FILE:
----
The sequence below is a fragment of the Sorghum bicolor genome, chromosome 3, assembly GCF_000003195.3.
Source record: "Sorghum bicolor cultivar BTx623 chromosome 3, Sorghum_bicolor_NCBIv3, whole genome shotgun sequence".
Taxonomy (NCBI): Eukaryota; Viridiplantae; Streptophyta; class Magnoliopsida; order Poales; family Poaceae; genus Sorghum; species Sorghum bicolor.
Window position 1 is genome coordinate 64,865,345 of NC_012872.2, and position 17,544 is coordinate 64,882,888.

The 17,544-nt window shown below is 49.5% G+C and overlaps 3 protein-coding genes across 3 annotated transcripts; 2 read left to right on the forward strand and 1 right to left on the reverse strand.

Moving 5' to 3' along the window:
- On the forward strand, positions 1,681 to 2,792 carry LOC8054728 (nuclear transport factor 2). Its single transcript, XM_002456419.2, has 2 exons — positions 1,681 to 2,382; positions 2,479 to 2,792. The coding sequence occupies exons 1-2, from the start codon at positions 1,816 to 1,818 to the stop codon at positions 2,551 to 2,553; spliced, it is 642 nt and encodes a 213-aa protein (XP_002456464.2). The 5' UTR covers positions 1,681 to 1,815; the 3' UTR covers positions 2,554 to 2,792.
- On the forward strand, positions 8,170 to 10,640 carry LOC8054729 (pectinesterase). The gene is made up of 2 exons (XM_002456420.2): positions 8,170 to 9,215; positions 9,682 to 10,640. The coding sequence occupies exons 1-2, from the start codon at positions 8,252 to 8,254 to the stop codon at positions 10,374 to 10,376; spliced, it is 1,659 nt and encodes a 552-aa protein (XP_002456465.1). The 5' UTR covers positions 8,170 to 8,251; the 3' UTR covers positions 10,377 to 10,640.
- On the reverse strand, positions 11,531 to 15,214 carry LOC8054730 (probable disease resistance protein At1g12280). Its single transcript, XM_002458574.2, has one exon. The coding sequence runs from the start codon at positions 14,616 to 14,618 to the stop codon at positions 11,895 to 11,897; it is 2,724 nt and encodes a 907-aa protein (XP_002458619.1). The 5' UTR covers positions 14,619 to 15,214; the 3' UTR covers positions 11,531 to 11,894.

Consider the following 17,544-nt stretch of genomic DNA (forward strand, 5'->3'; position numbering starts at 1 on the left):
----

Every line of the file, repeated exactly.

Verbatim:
The sequence below is a fragment of the Sorghum bicolor genome, chromosome 3, assembly GCF_000003195.3.
Source record: "Sorghum bicolor cultivar BTx623 chromosome 3, Sorghum_bicolor_NCBIv3, whole genome shotgun sequence".
Taxonomy (NCBI): Eukaryota; Viridiplantae; Streptophyta; class Magnoliopsida; order Poales; family Poaceae; genus Sorghum; species Sorghum bicolor.
Window position 1 is genome coordinate 64,865,345 of NC_012872.2, and position 17,544 is coordinate 64,882,888.

The 17,544-nt window shown below is 49.5% G+C and overlaps 3 protein-coding genes across 3 annotated transcripts; 2 read left to right on the forward strand and 1 right to left on the reverse strand.

Moving 5' to 3' along the window:
- On the forward strand, positions 1,681 to 2,792 carry LOC8054728 (nuclear transport factor 2). Its single transcript, XM_002456419.2, has 2 exons — positions 1,681 to 2,382; positions 2,479 to 2,792. The coding sequence occupies exons 1-2, from the start codon at positions 1,816 to 1,818 to the stop codon at positions 2,551 to 2,553; spliced, it is 642 nt and encodes a 213-aa protein (XP_002456464.2). The 5' UTR covers positions 1,681 to 1,815; the 3' UTR covers positions 2,554 to 2,792.
- On the forward strand, positions 8,170 to 10,640 carry LOC8054729 (pectinesterase). The gene is made up of 2 exons (XM_002456420.2): positions 8,170 to 9,215; positions 9,682 to 10,640. The coding sequence occupies exons 1-2, from the start codon at positions 8,252 to 8,254 to the stop codon at positions 10,374 to 10,376; spliced, it is 1,659 nt and encodes a 552-aa protein (XP_002456465.1). The 5' UTR covers positions 8,170 to 8,251; the 3' UTR covers positions 10,377 to 10,640.
- On the reverse strand, positions 11,531 to 15,214 carry LOC8054730 (probable disease resistance protein At1g12280). Its single transcript, XM_002458574.2, has one exon. The coding sequence runs from the start codon at positions 14,616 to 14,618 to the stop codon at positions 11,895 to 11,897; it is 2,724 nt and encodes a 907-aa protein (XP_002458619.1). The 5' UTR covers positions 14,619 to 15,214; the 3' UTR covers positions 11,531 to 11,894.

Consider the following 17,544-nt stretch of genomic DNA (forward strand, 5'->3'; position numbering starts at 1 on the left):